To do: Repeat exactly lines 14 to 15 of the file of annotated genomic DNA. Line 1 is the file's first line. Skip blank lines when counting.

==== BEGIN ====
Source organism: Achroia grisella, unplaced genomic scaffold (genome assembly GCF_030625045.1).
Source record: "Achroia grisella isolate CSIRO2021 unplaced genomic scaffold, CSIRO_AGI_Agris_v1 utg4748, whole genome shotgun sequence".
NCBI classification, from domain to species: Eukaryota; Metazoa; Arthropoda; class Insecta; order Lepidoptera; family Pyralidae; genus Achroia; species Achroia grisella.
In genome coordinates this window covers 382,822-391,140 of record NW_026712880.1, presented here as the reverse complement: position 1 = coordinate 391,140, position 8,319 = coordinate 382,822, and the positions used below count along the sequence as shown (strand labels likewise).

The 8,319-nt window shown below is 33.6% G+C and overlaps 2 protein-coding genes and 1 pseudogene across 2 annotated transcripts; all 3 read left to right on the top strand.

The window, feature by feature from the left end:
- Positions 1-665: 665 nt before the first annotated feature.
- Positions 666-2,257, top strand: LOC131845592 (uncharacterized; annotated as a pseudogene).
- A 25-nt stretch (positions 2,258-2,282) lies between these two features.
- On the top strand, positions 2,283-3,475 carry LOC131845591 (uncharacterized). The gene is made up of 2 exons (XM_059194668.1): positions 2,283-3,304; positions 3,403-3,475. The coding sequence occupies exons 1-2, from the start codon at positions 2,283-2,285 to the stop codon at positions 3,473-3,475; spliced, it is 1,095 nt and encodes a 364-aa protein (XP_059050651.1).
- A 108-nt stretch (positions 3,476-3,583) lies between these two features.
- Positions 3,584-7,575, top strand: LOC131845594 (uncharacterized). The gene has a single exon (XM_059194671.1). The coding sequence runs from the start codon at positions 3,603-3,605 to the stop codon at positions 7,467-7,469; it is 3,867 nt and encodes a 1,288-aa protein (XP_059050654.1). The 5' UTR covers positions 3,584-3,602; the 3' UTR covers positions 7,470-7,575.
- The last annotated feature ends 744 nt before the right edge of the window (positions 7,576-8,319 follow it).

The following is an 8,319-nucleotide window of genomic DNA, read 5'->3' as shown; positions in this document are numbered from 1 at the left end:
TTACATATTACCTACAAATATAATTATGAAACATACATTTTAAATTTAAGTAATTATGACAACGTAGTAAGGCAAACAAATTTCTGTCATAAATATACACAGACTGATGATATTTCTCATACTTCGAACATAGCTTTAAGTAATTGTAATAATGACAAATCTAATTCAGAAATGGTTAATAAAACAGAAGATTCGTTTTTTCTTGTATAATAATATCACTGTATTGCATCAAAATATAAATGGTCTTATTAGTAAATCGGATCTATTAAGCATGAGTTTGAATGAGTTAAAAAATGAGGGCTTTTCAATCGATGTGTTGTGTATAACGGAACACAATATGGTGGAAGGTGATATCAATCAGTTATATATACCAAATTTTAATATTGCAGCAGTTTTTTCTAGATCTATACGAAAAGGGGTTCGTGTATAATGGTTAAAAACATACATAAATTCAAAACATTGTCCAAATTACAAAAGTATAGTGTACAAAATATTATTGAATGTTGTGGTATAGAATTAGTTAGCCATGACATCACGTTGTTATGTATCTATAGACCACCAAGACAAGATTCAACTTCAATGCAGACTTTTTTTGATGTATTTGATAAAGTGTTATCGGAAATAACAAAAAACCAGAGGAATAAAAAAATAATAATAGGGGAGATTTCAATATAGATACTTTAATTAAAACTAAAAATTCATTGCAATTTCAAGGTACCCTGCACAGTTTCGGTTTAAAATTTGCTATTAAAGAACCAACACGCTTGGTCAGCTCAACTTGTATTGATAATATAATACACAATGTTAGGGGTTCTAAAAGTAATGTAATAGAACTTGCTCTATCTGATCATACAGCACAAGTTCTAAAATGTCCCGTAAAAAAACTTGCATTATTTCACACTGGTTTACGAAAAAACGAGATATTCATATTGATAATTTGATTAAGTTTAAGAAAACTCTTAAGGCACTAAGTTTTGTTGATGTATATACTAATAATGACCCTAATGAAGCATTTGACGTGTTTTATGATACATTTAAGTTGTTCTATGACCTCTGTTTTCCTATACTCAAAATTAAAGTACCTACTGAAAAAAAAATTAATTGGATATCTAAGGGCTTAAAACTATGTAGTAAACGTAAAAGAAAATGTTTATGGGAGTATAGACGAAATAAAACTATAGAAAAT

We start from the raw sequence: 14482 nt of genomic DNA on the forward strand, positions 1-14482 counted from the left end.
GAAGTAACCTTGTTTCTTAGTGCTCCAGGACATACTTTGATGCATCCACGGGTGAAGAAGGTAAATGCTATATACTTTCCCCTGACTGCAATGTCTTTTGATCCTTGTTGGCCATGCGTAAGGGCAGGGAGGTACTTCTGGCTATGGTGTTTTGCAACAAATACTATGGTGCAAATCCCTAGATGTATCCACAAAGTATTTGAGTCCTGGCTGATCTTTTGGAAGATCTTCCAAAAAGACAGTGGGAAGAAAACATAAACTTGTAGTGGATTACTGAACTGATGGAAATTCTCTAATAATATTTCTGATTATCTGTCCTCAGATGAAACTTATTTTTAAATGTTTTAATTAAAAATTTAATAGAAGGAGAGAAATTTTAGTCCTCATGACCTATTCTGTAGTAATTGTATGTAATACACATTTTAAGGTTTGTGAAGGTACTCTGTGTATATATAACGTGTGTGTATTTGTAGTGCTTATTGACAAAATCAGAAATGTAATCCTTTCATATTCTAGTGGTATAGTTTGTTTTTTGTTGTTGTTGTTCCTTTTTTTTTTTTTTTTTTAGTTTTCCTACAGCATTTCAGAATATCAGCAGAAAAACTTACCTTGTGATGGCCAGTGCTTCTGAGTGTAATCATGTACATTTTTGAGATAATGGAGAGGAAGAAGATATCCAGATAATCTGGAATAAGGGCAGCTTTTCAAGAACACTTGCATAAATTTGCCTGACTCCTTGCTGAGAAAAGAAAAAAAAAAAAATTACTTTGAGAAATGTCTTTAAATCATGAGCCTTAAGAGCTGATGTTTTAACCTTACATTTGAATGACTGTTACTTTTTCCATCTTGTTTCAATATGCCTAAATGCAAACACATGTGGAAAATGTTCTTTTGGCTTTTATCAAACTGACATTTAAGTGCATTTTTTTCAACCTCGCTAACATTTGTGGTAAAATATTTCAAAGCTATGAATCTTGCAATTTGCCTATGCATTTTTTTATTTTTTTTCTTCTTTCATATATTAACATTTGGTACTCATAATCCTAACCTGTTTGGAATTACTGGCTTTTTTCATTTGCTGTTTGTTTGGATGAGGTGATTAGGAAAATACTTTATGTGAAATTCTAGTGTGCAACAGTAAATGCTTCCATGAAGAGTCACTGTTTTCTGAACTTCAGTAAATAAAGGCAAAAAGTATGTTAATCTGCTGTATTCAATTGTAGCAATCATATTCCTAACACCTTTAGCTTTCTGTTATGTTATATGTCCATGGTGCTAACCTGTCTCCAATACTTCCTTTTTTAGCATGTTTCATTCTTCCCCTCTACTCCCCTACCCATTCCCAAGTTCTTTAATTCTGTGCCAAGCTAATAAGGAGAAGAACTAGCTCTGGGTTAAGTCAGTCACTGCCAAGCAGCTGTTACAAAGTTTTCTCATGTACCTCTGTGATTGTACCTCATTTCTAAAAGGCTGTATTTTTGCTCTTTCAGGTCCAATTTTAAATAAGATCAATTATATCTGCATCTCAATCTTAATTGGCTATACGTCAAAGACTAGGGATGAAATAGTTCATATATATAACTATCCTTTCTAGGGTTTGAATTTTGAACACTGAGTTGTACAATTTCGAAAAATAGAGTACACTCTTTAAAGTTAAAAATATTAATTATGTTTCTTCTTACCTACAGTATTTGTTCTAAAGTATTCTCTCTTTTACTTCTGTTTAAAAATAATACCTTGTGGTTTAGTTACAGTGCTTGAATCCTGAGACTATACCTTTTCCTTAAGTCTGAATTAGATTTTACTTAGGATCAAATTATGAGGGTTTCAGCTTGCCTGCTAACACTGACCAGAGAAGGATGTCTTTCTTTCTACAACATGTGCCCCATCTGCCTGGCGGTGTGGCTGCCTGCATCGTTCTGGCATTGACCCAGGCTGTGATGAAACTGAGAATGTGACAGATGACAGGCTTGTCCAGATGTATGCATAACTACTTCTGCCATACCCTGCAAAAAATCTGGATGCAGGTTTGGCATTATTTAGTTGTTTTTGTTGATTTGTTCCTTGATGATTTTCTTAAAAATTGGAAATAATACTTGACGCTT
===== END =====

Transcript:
The following is an 8,319-nucleotide window of genomic DNA, read 5'->3' as shown; positions in this document are numbered from 1 at the left end:
TTACATATTACCTACAAATATAATTATGAAACATACATTTTAAATTTAAGTAATTATGACAACGTAGTAAGGCAAACAAATTTCTGTCATAAATATACACAGACTGATGATATTTCTCATACTTCGAACATAGCTTTAAGTAATTGTAATAATGACAAATCTAATTCAGAAATGGTTAATAAAACAGAAGATTCGTTTTTTCTTGTATAATAATATCACTGTATTGCATCAAAATATAAATGGTCTTATTAGTAAATCGGATCTATTAAGCATGAGTTTGAATGAGTTAAAAAATGAGGGCTTTTCAATCGATGTGTTGTGTATAACGGAACACAATATGGTGGAAGGTGATATCAATCAGTTATATATACCAAATTTTAATATTGCAGCAGTTTTTTCTAGATCTATACGAAAAGGGGTTCGTGTATAATGGTTAAAAACATACATAAATTCAAAACATTGTCCAAATTACAAAAGTATAGTGTACAAAATATTATTGAATGTTGTGGTATAGAATTAGTTAGCCATGACATCACGTTGTTATGTATCTATAGACCACCAAGACAAGATTCAACTTCAATGCAGACTTTTTTTGATGTATTTGATAAAGTGTTATCGGAAATAACAAAAAACCAGAGGAATAAAAAAATAATAATAGGGGAGATTTCAATATAGATACTTTAATTAAAACTAAAAATTCATTGCAATTTCAAGGTACCCTGCACAGTTTCGGTTTAAAATTTGCTATTAAAGAACCAACACGCTTGGTCAGCTCAACTTGTATTGATAATATAATACACAATGTTAGGGGTTCTAAAAGTAATGTAATAGAACTTGCTCTATCTGATCATACAGCACAAGTTCTAAAATGTCCCGTAAAAAAACTTGCATTATTTCACACTGGTTTACGAAAAAACGAGATATTCATATTGATAATTTGATTAAGTTTAAGAAAACTCTTAAGGCACTAAGTTTTGTTGATGTATATACTAATAATGACCCTAATGAAGCATTTGACGTGTTTTATGATACATTTAAGTTGTTCTATGACCTCTGTTTTCCTATACTCAAAATTAAAGTACCTACTGAAAAAAAAATTAATTGGATATCTAAGGGCTTAAAACTATGTAGTAAACGTAAAAGAAAATGTTTATGGGAGTATAGACGAAATAAAACTATAGAAAAT